Pyro and Scout stood on a concrete lip, overlooking the battlefield and talking softly. To a casual observer, they could have been two brothers, being close in age and dressed similarly enough to fool the eye into making that mistake. Nothing could be further from the truth though, they’d been thrown together on this RED team, the youngest members by nearly a decade, and that alone gave them a reason to bond. They’d both dealt with the ribbing and joking, the casual comments about inexperience together. That had helped. The fact that they genuinely liked each other was icing on the cake.
Pyro glanced around, a dismissive glance taking in the barns, the big wooden buildings they would fight in, the tracks that ran through the middle of the yard. “Barnblitz.” He nearly spat the word. “Who the hell names these places anyway?”
Scout, standing beside him, chuckled. “Hey, at least it’s not ColdFront, right?” The two young men shivered in tandem, then grinned at each other. “Weather’s not too terrible here, ya know?” Neither of them had been fond of the cold, the snow, the isolation of the Alaska base.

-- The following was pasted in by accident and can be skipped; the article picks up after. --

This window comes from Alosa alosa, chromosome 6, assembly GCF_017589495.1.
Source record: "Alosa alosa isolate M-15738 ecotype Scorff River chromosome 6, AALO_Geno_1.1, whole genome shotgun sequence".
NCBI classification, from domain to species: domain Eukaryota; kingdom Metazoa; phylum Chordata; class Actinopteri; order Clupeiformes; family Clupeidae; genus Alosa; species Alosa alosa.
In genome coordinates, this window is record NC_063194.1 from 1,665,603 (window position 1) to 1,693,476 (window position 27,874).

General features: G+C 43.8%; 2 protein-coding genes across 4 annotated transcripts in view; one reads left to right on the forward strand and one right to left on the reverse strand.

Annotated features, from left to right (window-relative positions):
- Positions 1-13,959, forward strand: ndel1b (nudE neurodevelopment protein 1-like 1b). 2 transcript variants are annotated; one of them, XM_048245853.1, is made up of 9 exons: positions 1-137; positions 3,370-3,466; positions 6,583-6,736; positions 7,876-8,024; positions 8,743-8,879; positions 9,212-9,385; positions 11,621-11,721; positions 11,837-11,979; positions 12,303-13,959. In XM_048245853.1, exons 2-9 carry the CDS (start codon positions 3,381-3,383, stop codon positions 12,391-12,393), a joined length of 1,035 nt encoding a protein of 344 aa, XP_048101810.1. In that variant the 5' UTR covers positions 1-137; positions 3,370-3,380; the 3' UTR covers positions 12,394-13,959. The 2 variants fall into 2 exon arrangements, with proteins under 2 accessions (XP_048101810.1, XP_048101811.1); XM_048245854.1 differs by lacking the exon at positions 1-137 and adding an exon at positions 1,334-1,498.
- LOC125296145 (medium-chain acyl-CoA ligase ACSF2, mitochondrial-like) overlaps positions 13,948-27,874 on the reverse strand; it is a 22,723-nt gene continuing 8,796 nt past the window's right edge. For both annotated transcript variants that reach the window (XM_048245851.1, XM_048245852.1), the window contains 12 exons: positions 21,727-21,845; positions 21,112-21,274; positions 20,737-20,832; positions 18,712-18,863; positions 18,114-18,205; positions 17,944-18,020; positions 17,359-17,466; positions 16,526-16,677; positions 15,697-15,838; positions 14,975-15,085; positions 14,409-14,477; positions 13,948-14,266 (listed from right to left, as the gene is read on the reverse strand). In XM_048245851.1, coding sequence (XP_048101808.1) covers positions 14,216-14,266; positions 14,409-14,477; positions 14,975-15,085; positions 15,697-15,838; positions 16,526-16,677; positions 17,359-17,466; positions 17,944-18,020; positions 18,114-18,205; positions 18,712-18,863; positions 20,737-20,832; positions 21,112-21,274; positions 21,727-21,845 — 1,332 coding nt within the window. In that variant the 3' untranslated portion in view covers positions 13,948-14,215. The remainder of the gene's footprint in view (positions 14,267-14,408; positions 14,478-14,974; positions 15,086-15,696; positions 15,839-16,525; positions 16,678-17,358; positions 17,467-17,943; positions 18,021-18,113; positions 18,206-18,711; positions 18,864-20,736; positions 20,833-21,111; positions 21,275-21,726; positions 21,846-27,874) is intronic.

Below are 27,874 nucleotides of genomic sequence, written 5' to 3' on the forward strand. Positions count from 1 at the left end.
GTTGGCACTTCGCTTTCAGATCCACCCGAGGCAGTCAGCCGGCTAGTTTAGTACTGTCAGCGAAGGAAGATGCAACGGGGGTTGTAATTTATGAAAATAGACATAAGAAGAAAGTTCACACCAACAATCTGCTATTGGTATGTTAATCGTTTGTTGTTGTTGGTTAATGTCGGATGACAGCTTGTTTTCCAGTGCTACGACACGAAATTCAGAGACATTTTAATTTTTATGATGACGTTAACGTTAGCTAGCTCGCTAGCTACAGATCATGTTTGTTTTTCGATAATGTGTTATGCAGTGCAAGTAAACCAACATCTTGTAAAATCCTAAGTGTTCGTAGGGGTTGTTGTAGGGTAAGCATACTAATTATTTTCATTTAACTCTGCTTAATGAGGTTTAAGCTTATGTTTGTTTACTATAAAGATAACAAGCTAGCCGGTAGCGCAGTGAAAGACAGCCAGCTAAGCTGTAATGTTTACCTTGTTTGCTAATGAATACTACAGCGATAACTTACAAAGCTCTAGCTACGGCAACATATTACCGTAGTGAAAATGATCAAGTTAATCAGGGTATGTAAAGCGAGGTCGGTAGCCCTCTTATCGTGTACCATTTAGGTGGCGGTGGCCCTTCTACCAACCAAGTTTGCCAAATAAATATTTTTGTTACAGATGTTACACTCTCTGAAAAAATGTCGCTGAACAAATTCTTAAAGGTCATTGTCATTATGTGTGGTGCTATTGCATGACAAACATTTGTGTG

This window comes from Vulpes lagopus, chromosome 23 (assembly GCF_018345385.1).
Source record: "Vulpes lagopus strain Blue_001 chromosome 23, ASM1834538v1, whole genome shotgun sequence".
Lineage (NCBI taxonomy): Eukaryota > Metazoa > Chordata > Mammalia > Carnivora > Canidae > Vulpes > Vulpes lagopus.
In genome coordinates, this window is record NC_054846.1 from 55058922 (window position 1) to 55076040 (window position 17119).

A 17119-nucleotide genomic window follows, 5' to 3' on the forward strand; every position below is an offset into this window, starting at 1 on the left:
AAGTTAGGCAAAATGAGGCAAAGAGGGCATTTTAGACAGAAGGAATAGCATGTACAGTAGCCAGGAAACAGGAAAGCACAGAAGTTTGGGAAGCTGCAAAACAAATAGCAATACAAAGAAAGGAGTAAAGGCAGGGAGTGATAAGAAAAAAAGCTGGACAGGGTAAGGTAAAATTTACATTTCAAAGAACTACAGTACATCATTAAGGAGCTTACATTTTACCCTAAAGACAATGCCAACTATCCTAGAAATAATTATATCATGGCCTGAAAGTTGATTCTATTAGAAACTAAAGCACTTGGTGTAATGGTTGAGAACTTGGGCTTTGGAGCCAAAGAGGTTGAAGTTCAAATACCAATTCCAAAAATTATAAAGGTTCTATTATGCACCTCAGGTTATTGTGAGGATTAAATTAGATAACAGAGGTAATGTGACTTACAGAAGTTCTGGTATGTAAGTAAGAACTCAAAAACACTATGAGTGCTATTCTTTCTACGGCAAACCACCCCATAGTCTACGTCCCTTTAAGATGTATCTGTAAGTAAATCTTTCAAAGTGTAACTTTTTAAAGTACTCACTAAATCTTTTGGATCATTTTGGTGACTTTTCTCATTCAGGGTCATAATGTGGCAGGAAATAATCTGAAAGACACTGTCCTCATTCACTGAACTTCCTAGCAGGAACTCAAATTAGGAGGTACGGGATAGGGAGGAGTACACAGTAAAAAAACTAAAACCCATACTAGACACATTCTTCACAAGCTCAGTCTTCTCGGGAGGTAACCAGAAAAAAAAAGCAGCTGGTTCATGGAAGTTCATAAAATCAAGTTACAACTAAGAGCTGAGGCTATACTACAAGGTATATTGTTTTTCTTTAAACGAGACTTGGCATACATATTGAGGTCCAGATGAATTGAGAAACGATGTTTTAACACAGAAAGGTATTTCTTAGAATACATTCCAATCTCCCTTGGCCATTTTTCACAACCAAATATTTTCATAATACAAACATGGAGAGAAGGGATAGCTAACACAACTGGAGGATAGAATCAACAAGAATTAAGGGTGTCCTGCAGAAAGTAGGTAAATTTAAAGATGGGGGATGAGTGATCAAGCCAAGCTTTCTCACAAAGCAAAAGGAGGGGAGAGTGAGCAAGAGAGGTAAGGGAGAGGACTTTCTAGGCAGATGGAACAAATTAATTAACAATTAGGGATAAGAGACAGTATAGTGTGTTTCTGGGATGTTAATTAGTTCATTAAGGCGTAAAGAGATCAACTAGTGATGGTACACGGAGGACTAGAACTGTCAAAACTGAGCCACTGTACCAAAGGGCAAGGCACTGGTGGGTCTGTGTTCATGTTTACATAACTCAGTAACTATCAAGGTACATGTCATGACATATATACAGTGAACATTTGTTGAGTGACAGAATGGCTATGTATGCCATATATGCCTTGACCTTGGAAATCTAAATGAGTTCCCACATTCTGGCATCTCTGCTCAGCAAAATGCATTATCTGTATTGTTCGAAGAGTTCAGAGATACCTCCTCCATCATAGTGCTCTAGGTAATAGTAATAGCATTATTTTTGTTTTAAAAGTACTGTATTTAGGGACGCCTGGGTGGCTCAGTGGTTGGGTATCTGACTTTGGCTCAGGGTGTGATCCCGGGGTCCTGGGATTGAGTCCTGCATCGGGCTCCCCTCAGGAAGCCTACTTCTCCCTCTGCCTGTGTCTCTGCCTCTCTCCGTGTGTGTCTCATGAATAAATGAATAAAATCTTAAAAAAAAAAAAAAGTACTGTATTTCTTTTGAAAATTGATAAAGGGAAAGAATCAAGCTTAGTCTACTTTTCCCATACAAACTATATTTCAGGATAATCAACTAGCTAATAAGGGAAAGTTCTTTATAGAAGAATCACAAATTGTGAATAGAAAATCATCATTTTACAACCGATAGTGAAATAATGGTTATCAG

Pyro plucked at a loose string on the sleeve of his sweater, then frowned. “True, but the dorms here…” He let the sentence trail off. They’d been appalled when they arrived, the base’s living area was not much of a living area in their opinion. The surrounding mountains blocked tv signals, so there was no tv, the radio stations were all country, Engie was blissful but they missed rock music. Add to all this, they had to share rooms, and they both had developed an instant dislike for the place.
At least they were rooming together. They’d been told about the accommodations on the train, on the way here, and after grumbling for the last forty five minutes of the trip, had come up with a plan. On their arrival, Scout dashed off the train, leaving Pyro to carry their duffles, looking for the best room on the base. Unfortunately, all the rooms had looked the same, leaving the ‘old men’ laughing uproariously at Scout’s mad dash through the base. He’d finally picked the one furthest from the shared bathrooms and showers, dropping onto one of the two twin beds and waiting for Pyro to show up with their bags.